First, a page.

August 2, 2005
The Committee convened in closed session at the Hay-Adams Hotel at 11:30 a.m. One member of the Committee, Ina Drew, was not present. Assistant Secretary for Financial Markets Timothy Bitsberger welcomed the Committee and gave them the charge.
Assistant Secretary Bitsberger highlighted a few of the quarterly refunding charts released on August 1, noting that Treasury's borrowing this fiscal year is less than was projected earlier in the year and that this is largely due to increased tax receipts and higher-than-expected SLGS issuance. He noted the sizeable net pay down in bills last quarter. He also noted the volatility in Treasury's borrowing needs in the next couple of fiscal years, with estimated borrowing needs rising in FY2006.
The Committee then addressed the first question in the Committee charge (attached) on issues that Treasury should consider when making its decision on whether or not to re-introduce the 30-year bond. Assistant Secretary Bitsberger presented a series of charts highlighting the impact of 30-year issuance on Treasury's financing needs, the flexibility of its portfolio and cost. He emphasized that the 30-year bond is not necessary to meet expected financing needs, and that modest issuance does not adversely impact Treasury's debt portfolio flexibility. Assistant Secretary Bitsberger also noted that re-introduction of the 30-year bond diversifies funding and increases the investor base. The charts show that re-introduction of the bond would halt the decline in average maturity of debt outstanding and modestly lower Treasury's rollover need.
The Committee was asked if there are other issues Treasury should consider. Several Committee members raised calendar and auction-schedule issues. One Committee member suggested that if Treasury plans to issue the first 30-year bond in February 2006 on a February/August cycle, that Treasury should have the August issue be a reopening of the February issue. The Committee member also suggested that, if this is Treasury's intention, Treasury should make this explicit when they announce the re-introduction. Another Committee member brought up the issue of stripping and making the new 30-year issues fungible with currently outstanding 30-year bonds. Another Committee member asked about the timing of a bond auction in the refunding, noting that it would mean four coupon auctions in one week. Assistant Secretary Bitsberger said that Treasury is open to ideas on what to do with the issuance calendar and that Treasury would come back to the market in the next quarter to solicit comments on this issue.
One Committee member asked what would happen to Treasury's debt portfolio flexibility if bonds are added and deficits come in lower than expected several years from now. Treasury officials pointed to the table highlighting that with modest bond issuance, Treasury will still have the flexibility to meet changes in financing needs.
Next the Committee turned to the second question on the need for a backstop securities lending facility. The Treasury asked for the Committee's preliminary views on whether this idea provides sufficient benefits to the Treasury and the market to warrant further study. Assistant Secretary Bitsberger presented slides on the factors that led Treasury to consider such a facility and the initial thoughts on a potential structure of a facility. The first slides highlighted the growth of trading volumes in Treasuries compared to supply, the increasing fails, and the potential risks of large scale fails. The following slides noted potential sources for additional supply, including the Federal Reserve Bank of New York's securities lending facility, large holders of securities, and the development of a backstop Treasury securities lending facility. The next set of slides highlighted Treasury's desired outcomes including facilitating settlement of cash market transactions, improved functioning of the specials market, and strengthening of the specials market while continuing to provide certainty of supply and encouraging market-driven solutions to supply-demand imbalances.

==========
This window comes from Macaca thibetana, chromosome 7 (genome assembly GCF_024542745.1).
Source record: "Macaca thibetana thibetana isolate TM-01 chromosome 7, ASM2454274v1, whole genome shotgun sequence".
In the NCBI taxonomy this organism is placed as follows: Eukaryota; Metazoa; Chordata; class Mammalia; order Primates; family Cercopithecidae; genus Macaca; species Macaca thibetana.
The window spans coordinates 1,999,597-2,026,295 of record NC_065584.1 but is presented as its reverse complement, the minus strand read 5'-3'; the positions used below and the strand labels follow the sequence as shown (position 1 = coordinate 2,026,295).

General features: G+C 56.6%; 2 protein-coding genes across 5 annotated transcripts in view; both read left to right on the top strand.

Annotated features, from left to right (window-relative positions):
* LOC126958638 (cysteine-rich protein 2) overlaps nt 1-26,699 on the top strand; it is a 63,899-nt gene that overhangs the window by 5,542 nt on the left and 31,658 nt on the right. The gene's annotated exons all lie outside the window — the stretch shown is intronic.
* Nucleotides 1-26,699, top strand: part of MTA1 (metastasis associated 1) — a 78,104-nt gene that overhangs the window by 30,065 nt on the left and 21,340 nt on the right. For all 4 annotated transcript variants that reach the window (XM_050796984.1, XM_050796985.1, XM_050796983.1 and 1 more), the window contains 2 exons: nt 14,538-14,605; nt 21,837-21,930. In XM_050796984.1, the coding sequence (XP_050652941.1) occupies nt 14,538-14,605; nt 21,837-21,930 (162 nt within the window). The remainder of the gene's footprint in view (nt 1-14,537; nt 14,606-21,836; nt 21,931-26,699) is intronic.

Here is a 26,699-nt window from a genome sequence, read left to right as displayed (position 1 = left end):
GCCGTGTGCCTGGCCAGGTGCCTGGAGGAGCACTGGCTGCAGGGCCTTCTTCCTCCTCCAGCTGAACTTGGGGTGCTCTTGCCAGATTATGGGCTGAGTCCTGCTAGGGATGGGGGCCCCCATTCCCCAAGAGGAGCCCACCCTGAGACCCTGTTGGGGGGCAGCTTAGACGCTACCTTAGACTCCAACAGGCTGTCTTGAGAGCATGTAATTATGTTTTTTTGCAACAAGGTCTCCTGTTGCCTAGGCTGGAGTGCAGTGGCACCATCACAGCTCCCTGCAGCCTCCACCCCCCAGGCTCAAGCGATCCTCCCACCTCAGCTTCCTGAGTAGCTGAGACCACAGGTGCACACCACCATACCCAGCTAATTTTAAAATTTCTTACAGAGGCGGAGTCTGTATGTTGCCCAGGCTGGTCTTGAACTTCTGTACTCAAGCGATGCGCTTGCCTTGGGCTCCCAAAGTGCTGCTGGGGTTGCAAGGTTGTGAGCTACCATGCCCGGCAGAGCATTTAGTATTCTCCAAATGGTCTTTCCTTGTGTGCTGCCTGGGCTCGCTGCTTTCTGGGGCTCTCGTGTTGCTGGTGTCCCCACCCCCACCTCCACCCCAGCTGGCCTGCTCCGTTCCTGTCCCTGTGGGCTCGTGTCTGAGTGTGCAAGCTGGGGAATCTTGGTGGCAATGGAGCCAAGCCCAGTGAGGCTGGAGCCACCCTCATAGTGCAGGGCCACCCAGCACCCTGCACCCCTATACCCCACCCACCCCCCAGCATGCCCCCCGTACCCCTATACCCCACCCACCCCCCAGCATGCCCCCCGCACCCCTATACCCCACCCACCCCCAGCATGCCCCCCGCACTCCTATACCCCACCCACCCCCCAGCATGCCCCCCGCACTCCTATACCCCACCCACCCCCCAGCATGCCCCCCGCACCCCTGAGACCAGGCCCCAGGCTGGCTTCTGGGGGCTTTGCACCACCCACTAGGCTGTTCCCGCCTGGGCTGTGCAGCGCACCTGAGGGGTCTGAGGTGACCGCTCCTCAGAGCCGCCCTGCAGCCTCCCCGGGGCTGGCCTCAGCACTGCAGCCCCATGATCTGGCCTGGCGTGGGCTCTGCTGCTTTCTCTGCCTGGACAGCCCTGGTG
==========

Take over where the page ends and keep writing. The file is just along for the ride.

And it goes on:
Assistant Secretary Bitsberger then described some of the desired attributes of a backstop securities lending facility and how such a facility might work. Desired attributes include a non-discretionary, standing facility with unlimited supply on renewable terms. The price would be set at a penalty rate to discourage use unless the market was severely stressed. The facility would not be designed to address temporary needs, so the term would be greater than overnight.
Assistant Secretary Bitsberger highlighted that there are lots of questions to be answered, including policy issues, regulatory issues, and operational issues, and that a project like this would take some time. He emphasized that Treasury really wants the Committee's ongoing advice on this issue in the future.
One Committee member commented that the supply-demand dynamic in Treasuries is changing, that Treasury should look at ideas to help maintain market liquidity, and that this idea is worth pursuing. Another Committee member said that a backstop securities lending facility is just one of a series of things that Treasury should look at in order to maintain liquidity in the Treasury marketplace. At least one Committee member commented that a securities lending facility was not a good idea. Two other Committee members commented that the recent episodes of increased fails were related to increased hedging and speculative activity in the Treasury market rather than any systemic issues. Another Committee member noted that the level of fed funds, and the fact that it has been steadily rising, may also be impacting activity in the repo market.
Several Committee members discussed the structure of the Treasury futures contract in the context of the recent issues surrounding the cheapest-to-deliver issue into the 10-year notes futures contract. One Committee member encouraged the Chicago Board of Trade (CBOT) to change the coupon on the futures contract, while another commented that there are other fixes that the CBOT could consider. One Committee member reminded the group that the futures contract was the purview of the CBOT, not Treasury.